Digital disruption is happening across all industries. Innovative companies with visionary leaders not only start to generate huge data sets, but they also equip their teams with knowledge to access those pieces of information intelligently. 

We live in a multidisciplinary world where it is not enough to sweep the competition of their feet by making the best product. Instead you need to rely on smart analytics and to figure out the behavior of your users, team members and vendors. Thanks to data you may understand what the market needs and how to remove backlog in the cumbersome process of innovation.

Yet although we live in the world of gadgets and accomplish so much with the very help of technology, we are not cut off from the real world. We are part of a much bigger ecosystem: our neighborhood, local community, business environment, and even the climate ecosystem with all other species on this planet.

In our pursuit to meet our own needs and expectations we set for ourselves, we very often do not manage to stop and appreciate the nature. We do not take the time to enjoy the wonders it gives for us. Those wonders may range from: healthy food; clean water, good air and soil; as well as travel areas with lower carbon footprint.

It is almost impossible to breathe in highly industrialized gigantic cities located in the biggest economies of the world, whereas in other parts of the world climate change is still less obvious and the ecosystem of different species is balanced.

Pew Research centre published people’s opinion about climate change in seven charts.

In one of those pieces of research, majority of people agreed that rich nations should do more than poor nations to address climate change. It was estimated that 54% agree with the statement “Rich countries, such as the USA, Japan and Germany should do more than developing countries because they have produced most of the world’s greenhouse gas emissions so far.”

Moreover, there is a discrepancy across the regions in terms of people who estimate that climate change is a significant problem. A global median of 54% believes climate change is a very serious problem. Latin Americans and sub-Saharan Africans are particularly worried about climate change. Unfortunately, although in America and China there is the highest overall carbon dioxide emissions, its citizens are less concerned.

Nowadays “software eats the world” as Marc Andreessen coined the phrase, and we cannot imagine the time when we worked, processed the information, learned, communicated and lived without technology.

Because virtual reality is so immersive and engaging, even the topics like climate change can be tackled successfully and observed from a new angle, just as it happens in the real world.

Here are three ways how Virtual Reality contributes to better understanding of climate change:

1.     VR encourages empathy towards community.

Virtual Human Interaction Lab  at Stanford University is one of the remarkable research hubs where scientists are striving to “design, test, and distribute virtual reality interventions that teach the concept of empathy.”  They have been also doing experiments so as to track how people react to climate change portrayed through the lens of virtual reality.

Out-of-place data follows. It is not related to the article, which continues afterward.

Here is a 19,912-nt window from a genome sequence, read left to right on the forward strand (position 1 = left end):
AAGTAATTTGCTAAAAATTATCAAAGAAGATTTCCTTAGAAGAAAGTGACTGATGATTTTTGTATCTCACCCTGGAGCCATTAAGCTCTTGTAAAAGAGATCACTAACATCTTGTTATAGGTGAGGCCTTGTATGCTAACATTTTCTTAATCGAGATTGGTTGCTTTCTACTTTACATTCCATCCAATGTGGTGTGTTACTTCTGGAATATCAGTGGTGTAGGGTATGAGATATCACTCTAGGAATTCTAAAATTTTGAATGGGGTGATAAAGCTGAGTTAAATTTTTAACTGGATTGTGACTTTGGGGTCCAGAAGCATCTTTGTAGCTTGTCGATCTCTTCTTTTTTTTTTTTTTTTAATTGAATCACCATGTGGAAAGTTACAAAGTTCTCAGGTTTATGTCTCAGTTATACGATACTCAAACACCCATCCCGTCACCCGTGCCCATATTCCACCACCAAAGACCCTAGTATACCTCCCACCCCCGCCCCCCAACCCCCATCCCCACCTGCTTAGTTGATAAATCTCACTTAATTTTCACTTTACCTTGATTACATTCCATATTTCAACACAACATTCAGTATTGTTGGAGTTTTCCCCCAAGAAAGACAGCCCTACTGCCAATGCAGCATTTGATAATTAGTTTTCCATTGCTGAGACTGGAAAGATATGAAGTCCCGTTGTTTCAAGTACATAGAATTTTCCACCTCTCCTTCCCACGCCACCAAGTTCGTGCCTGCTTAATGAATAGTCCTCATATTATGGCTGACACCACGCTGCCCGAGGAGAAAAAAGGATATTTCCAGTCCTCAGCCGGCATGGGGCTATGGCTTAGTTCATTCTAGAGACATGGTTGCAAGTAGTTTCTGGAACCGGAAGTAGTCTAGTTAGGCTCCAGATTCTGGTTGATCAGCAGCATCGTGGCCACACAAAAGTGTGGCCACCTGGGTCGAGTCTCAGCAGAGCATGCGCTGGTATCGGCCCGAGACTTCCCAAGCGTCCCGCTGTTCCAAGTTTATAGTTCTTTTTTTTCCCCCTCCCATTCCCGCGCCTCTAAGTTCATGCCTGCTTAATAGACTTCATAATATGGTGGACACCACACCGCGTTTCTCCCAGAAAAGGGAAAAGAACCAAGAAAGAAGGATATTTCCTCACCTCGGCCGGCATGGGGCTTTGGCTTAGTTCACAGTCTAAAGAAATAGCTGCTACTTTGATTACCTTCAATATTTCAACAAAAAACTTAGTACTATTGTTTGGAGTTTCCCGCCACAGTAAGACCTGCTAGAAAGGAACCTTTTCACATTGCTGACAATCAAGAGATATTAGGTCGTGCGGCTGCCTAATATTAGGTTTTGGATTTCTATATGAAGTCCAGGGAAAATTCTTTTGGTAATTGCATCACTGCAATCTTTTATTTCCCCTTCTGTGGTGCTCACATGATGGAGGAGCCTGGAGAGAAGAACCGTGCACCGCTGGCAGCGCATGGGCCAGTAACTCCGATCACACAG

Des Moines Register relied on VR technology so as to inspire those who watch their program and encourage empathy. Four Iowa farm families during five days are filmed with the help of VR and 360-degree video. The audience could empathize with them as they were showed in a 100-year old house during their everyday activities.

At some point their story got really viral with over 400,000 page-views. This reach is beyond excellent that even traditional news articles could get, which creates blank space for new exciting initiatives.

2.     VR places people in imaginary situations.

Team at aforementioned Virtual Human Interaction Lab at Stanford has created series of VR scenarios with a strong environmental impact. It was amazing that although these VR simulations were imaginary, those who experienced them changed their behavior in real-life.

For example, users tried out to crop down a virtual tree using VR head-mounted displays and the control group read detailed descriptions about it.  Consequently, those who participated in the VR simulation used around 20 % of paper products in comparison to those who did not.

In another research project, the lab went under the sea and participants experienced the ocean acidification with VR headsets. When this experiment was over, participants continued to have a changed and more considerate approach towards the environment.

3.     VR moves people to action and resilience.

It has been proved many times that experts and stakeholders achieve better advocacy and fundraising results when Virtual Reality steps into their game and they use it.

The United Nations integrated Virtual Reality campaigns to address pressing issues and help people in need, which is in accordance with Sustainable Development Goals.

Check out VR4Dev website to watch Cloud Over Sidra, the film from Jordan about a Syrian refugee growing up far from home. You can also devote your attention to VR film Nepal Earthquake as you experience 2015 natural catasthrophy from the eyes of a Nepali first responder. Another film that moves us to react about climate change is The Ganges River Project where we witness the horrendous consequences of human and industrial waste in India and the Ganges River.

In upcoming months as VR hardware and content continue to get better and more user-convenient, climate change and other environmental challenges will found their way towards global audience.

As one old Indian adage showed the lack for environment leads to detrimental consequences, ‘‘When the last tree is cut down, the last fish eaten, and the last stream poisoned, you will realize that you cannot eat money.’’

Photo: VR and climate